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An old tractor sporting a Canadian flag is seen parked in the rural township of Oro-Medonte, Ont.

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U.S. President Barack Obama made a suggestion to the American people this week: Go online and read the text of the Trans-Pacific Partnership trade pact before making up your mind about it. Chrystia Freeland, Canada's Minister of International Trade, has said the Liberal government is "committed to reviewing the agreement… and, crucially, to giving Canadians a chance to read it and to respond to it."

Okay, listen. Really? Canadian and American citizens are going to read a 6,000-page legal document that contains two million words and, in paper form, weighs 45 kilograms? It's a noble goal – no question of that. But come on.

To read the TPP and understand it would require legal training and the experience in international trade to place the proposed deal in the context of current agreements. You'd need to be a student of Canada's economy, with a specialty in its marketing boards, its exports and its tariff structure. You'd have to bone up on our laws on intellectual property, banks, labour and telecommunications. A familiarity with Vietnam's tariffs on "meat of horses, asses, mules or hinnies, fresh, chilled or frozen" wouldn't hurt either, not to mention knowing what a hinny is in the first place.

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While we have faith in the intellectual capacity of Canadians, we doubt they have the time and patience to wade through so complex and long a document. But that's what is disingenuously being asked of them in this new era of selective governmental "transparency," to use Mr. Obama's word, in which deals like these are posted on the Internet so that politicians can boast that they didn't hide anything from the public, while other critical documents of equal public interest are classified or kept out of easy reach by bureaucratic firewalls.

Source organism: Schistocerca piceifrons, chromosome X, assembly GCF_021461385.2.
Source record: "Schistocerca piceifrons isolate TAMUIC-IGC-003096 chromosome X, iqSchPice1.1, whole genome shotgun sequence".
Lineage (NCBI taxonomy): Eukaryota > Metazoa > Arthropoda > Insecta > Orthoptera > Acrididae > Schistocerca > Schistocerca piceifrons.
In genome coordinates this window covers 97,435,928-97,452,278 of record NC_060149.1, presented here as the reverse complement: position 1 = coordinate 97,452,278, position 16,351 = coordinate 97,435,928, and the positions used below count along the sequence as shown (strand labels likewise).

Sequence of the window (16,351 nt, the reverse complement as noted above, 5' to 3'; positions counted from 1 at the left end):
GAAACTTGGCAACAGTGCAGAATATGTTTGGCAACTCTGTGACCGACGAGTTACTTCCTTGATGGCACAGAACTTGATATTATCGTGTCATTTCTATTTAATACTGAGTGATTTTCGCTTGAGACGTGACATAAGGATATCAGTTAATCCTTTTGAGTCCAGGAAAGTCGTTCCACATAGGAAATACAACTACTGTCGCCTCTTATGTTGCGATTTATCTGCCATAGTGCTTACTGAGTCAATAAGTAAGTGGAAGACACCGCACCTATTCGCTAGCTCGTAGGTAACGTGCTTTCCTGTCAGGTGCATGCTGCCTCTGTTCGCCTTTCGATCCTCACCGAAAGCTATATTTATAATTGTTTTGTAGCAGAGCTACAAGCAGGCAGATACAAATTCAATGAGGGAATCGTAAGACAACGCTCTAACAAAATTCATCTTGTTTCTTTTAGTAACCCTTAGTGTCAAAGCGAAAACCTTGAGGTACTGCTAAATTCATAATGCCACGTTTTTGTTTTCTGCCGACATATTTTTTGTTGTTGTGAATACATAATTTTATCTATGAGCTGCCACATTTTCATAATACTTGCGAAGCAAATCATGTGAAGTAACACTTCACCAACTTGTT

It's all too much to ask of Canadians and Americans. Politicians are telling them to read War and Peace four times in a row, which they might as well do in the original Russian for all the average person will get out of it. And they will have to absorb the deal's implications over the din of interest groups and politicians squawking for their attention and support.

This isn't fair or right. The duty to dissect the deal's implications doesn't fall on average Canadians, even if it behooves them to inform themselves. The responsibility for analyzing the benefits and downsides falls on their elected representatives. In Canada's case, that is the job of Parliament.

For Parliament to fulfill its duty in the best way possible, the Liberals need to break the pact down into its various parts and send those parts to the relevant Commons or Senate committee.

The TPP, it must be admitted by all parties, is a more than just a free-trade agreement. It contains many requirements on sovereign governments to change their laws in order to make them uniform with those of the other countries in the deal. This is not just about eliminating tariffs any more.

One of the bigger examples of that is the requirement for all signatories to keep copyrighted material out of the public domain for 70 years after the death of the author. In Canada, the protected period is 50 years. What will the implication be if Canadian companies suddenly have to pay royalties on works for an additional 20 years? Some have argued it will cost our economy hundreds of millions of dollars.

The TPP contains similar language in many areas, including the Internet, the environment and the protection of trade secrets. Canada would be obliged to change its laws, including the Criminal Code, or adopt new ones, in order to benefit from lower or eliminated tariffs on its exports.

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Is it worth the tradeoff? Agreements that liberalize trade are good for Canada's economy. For the most part, the TPP does just that.

But if Ms. Freeland and her party are serious about making sure Canadians understand its implications, they will have to give Parliamentary committees the time and resources to go over it section by section and hear testimony from neutral experts. Parliament will have to report back to Canadians in plain language about what they are getting and what they are giving up. And then the government will have to make an argument for ratification, or demand further negotiations to protect Canada's interests.

There is no rush. The deal needs to be ratified by a partisan, electioneering Congress, and Mr. Obama is facing an uphill battle on that front. That's part of the reason he is appealing directly to the American people to read the TPP, in the hope they will see its appeal and pressure their representatives to ratify it.

It doesn't have to work that way in Canada. The defeat of the Harper government – a government that reduced Parliament to a rubber stamp – is solid evidence that Canadians want their representatives to do the job they were elected to do. That is, protect Canadians' interests in an informed, non-partisan manner. The TPP debate is the place to start.

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